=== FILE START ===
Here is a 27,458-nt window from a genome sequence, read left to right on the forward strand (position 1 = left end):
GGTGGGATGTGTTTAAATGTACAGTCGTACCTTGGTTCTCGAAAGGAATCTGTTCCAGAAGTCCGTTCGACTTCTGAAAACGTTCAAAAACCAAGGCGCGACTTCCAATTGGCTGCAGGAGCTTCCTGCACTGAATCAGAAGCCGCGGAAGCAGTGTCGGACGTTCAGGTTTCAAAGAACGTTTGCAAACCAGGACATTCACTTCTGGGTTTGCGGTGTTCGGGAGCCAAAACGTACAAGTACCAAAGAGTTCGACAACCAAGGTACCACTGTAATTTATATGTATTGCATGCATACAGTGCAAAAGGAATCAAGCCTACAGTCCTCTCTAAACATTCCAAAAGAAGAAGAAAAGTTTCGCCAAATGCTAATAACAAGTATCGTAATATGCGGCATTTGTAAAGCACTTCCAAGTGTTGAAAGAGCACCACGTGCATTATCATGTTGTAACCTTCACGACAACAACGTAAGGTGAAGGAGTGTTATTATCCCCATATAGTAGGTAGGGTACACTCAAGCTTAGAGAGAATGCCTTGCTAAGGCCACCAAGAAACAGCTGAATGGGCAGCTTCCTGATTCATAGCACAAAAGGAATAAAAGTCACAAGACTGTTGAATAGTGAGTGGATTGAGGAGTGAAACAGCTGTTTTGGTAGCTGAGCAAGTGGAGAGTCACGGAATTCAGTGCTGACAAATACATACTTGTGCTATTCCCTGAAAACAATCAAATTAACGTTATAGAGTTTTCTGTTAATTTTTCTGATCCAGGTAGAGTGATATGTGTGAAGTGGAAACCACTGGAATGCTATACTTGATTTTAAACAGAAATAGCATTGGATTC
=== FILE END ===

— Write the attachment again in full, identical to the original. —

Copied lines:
Here is a 27,458-nt window from a genome sequence, read left to right on the forward strand (position 1 = left end):
GGTGGGATGTGTTTAAATGTACAGTCGTACCTTGGTTCTCGAAAGGAATCTGTTCCAGAAGTCCGTTCGACTTCTGAAAACGTTCAAAAACCAAGGCGCGACTTCCAATTGGCTGCAGGAGCTTCCTGCACTGAATCAGAAGCCGCGGAAGCAGTGTCGGACGTTCAGGTTTCAAAGAACGTTTGCAAACCAGGACATTCACTTCTGGGTTTGCGGTGTTCGGGAGCCAAAACGTACAAGTACCAAAGAGTTCGACAACCAAGGTACCACTGTAATTTATATGTATTGCATGCATACAGTGCAAAAGGAATCAAGCCTACAGTCCTCTCTAAACATTCCAAAAGAAGAAGAAAAGTTTCGCCAAATGCTAATAACAAGTATCGTAATATGCGGCATTTGTAAAGCACTTCCAAGTGTTGAAAGAGCACCACGTGCATTATCATGTTGTAACCTTCACGACAACAACGTAAGGTGAAGGAGTGTTATTATCCCCATATAGTAGGTAGGGTACACTCAAGCTTAGAGAGAATGCCTTGCTAAGGCCACCAAGAAACAGCTGAATGGGCAGCTTCCTGATTCATAGCACAAAAGGAATAAAAGTCACAAGACTGTTGAATAGTGAGTGGATTGAGGAGTGAAACAGCTGTTTTGGTAGCTGAGCAAGTGGAGAGTCACGGAATTCAGTGCTGACAAATACATACTTGTGCTATTCCCTGAAAACAATCAAATTAACGTTATAGAGTTTTCTGTTAATTTTTCTGATCCAGGTAGAGTGATATGTGTGAAGTGGAAACCACTGGAATGCTATACTTGATTTTAAACAGAAATAGCATTGGATTC